Zinc: 15mg Are Plenty - After 120 Days Rodents on Diets Containing 2xRDA of Zinc Develop Metabolic Syndrome

Image 1 (scipop): Physicists and battery specialists know that copper and zinc make a galvanizing couple. If you put too much copper into your "battery" it will however stop working.
A recently published study from the Panjab University in India clearly suggests that doubling or quadrupling your zinc intake, a common practice in the health and fitness community, could do more harm than good. After only 4 months on a low phytate, high zinc diet (2x or 4x more zinc than in the standard chow), the rodents in the medium and high zinc intake goups showed a couple of unsettling metabolic changes (Taneja. 2012):
  • 20-40% increase in food intake
  • 20% increased body weight
  • 2x or 2.7x elevated blood sugar
  • 3.75x or 6x elevated insulin levels
  • 100% increase in cortisol
  • 2x or 2.5x elevated leptin levels
In short, while the Wistar rats that consumed the basal diet with the "rodent RDA" of 20mg zing per kg diet (0.53mg/day, 1mg/kg; HED ~0.17mg/kg or 8014mg/day) those with a two (human equivalent: 30mg) or four times (HED: 60mg/per) higher intakes developed all the classic symptoms of the metabolic syndrome
  • insatiable hunger despite overabundant energy intake
  • uncontrolled weight-gain => obesity
  • high blood sugar, insulin resistance => type II diabetes
  • constantly elevated cortisol levels
  • leptin resistance
Interestingly, these highly undesirable effects of long-term were precipitated by profound morphological changes in the structure of the mucosal epithelial cell layer of the intestine:
Figure 1: Mean microvillus height and number/unit surface area of mucosal epithelial cell of intestine in normal zinc (control) or high zinc groups (Taneja. 2012)
The TEM studies of intestinal segment revealed a significant increase in the absorption surface area of the absorptive mucosal epithelial cells. It was reflected as increase in mean height and number/ unit surface area of the microvillus (figure 1). Their mean height (nm) was calculated as 506.1 ± 2.30 in control group-I, 749 ± 1.22 in group-II and 942 ± 1.30 in group-III. Their  number/unit surface area (µm) was found to be 10.4 ± 0.51 in group-I, 13.2 ± 0.33 in group-II and 15.4 ± 0.36 in group-III (figure 1).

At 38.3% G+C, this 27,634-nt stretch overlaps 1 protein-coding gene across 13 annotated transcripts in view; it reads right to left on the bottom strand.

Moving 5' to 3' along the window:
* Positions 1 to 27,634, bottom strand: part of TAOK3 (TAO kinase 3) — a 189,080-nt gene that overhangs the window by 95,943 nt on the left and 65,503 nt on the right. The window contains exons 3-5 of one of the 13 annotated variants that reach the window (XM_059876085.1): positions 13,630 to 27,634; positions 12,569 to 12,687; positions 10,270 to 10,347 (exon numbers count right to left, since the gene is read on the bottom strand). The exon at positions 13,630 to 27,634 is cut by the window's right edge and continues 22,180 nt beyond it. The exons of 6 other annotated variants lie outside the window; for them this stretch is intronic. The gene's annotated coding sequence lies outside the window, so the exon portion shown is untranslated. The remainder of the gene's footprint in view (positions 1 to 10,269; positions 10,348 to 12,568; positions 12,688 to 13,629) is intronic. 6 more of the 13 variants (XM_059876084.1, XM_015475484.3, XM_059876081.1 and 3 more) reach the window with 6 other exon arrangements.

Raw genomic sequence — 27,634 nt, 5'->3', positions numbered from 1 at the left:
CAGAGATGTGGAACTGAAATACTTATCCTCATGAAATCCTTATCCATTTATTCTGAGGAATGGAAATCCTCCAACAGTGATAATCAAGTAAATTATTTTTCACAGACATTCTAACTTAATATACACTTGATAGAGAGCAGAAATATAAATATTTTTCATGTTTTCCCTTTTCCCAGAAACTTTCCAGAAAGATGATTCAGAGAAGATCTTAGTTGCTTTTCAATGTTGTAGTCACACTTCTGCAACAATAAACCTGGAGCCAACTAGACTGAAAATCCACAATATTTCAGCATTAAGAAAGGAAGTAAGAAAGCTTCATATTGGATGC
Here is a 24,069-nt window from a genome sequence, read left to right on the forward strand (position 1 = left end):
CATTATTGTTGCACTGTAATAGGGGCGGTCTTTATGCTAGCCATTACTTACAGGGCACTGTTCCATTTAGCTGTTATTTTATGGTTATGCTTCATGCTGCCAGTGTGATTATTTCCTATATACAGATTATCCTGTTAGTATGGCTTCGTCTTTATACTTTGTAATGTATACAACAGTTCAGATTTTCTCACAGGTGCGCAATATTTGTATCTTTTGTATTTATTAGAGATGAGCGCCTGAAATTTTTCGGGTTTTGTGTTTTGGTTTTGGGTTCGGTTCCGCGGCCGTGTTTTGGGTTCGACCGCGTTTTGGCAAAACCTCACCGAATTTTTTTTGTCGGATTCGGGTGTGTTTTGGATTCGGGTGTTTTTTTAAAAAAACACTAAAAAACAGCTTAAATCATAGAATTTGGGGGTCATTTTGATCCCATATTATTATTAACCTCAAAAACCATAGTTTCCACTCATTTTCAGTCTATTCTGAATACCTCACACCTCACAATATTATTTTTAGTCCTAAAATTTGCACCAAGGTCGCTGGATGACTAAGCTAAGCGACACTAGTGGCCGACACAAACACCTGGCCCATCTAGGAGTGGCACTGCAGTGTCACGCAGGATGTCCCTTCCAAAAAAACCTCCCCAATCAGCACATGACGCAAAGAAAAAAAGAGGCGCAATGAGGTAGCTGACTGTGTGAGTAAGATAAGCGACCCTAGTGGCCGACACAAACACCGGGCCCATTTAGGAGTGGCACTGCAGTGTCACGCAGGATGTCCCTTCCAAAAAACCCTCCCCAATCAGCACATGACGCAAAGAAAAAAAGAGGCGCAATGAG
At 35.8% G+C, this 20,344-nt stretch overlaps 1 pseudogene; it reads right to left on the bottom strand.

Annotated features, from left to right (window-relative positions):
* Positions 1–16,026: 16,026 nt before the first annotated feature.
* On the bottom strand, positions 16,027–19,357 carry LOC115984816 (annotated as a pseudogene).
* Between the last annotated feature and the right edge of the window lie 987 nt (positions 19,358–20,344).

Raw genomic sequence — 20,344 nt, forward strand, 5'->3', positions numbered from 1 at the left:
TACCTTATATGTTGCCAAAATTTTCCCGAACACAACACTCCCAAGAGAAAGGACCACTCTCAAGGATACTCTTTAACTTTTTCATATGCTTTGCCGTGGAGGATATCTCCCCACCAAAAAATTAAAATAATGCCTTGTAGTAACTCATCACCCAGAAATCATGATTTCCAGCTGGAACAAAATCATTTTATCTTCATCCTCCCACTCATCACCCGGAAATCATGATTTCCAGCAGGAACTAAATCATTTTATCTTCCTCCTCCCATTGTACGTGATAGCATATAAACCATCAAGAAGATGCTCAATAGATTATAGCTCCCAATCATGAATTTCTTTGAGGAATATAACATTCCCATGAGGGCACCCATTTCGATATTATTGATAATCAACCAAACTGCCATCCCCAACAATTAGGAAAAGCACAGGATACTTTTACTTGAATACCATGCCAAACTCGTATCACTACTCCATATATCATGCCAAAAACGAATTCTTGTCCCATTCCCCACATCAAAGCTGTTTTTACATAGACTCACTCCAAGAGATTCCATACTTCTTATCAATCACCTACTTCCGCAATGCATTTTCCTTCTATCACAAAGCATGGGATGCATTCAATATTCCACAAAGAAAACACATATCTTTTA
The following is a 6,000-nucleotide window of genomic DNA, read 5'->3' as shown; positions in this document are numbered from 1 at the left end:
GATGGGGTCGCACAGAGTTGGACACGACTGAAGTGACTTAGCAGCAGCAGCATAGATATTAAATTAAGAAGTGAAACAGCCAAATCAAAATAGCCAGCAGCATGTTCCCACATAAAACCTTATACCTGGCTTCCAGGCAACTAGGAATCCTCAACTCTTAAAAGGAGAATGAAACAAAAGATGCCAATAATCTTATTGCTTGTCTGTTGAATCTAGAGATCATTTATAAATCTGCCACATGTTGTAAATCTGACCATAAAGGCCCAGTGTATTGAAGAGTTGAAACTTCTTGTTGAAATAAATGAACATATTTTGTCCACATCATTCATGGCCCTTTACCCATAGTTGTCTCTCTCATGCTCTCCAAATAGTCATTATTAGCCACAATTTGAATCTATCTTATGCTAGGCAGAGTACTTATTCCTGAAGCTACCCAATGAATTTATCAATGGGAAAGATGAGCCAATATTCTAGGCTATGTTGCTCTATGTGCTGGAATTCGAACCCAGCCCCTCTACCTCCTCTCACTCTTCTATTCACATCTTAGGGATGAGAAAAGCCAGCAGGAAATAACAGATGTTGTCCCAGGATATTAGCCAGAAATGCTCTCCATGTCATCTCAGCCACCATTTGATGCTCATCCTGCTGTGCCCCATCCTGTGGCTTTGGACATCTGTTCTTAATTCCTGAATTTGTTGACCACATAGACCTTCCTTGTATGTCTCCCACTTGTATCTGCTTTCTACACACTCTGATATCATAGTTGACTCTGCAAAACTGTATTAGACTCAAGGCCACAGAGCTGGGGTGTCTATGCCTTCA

The increases in height and number/unit surface area were suggestive of increased capability of the intestine to absorb the nutrients per unit area than the control group-I.
Now what is interesting about these observations is not just that it is 100% logical (at least for a physicist like me) that an increase in epithelial surface area will increase the nutrient absorption, but also that scientists knew about them and their beneficial side-effects in people with Crohn's disease, a damaged  or "leaky" gut all along (Sturniolo. 2001) and still nobody ever even thought about the downsides of subsequently increased nutrient assimilation. Instead, it was once again simply concluded that what helps the sick, obese and pre-diabetic cannot hurt normal people - and that despite the absence of ample evidence for consistent beneficial effects of  zinc supplementation as a protective, let alone curative means in sick people (Beletate. 2007), or zinc (+ magnesium) supplementation in athletes (Wilborn. 2004)

Double or quadruple your zinc intake, avoid phytates and turn from athletic to diabetic!?

Figure 2: After only 120 days the rodent in the high zinc groups exhibited all the typical symptoms of the metabolic syndrome (Taneja. 2012)
In view of the fact that still way too many gymrats adhere to the false belief that a zinc supplement (just like a "high performance" multivitamin) was an absolute staple supplement everybody striving to build a better physique should consume, it is no wonder that supplement vendors like to put copious amounts of this cheap ingredient into their products. Even if you are cheap (or smart) and avoid buying one of the "performance" multis, the 15mg of zinc every standard multi has plus the 30-50mg of your "nightly" ZMA, would take you right into the danger zone and even beyond and assuming that you follow another currently often proffered advice, which is to avoid phytate containing foods like a plague, your additional dietary zinc intake would probably get you right into the 60mg/day zone, which was so detrimental to the metabolic health of the rodents in the Tenja study.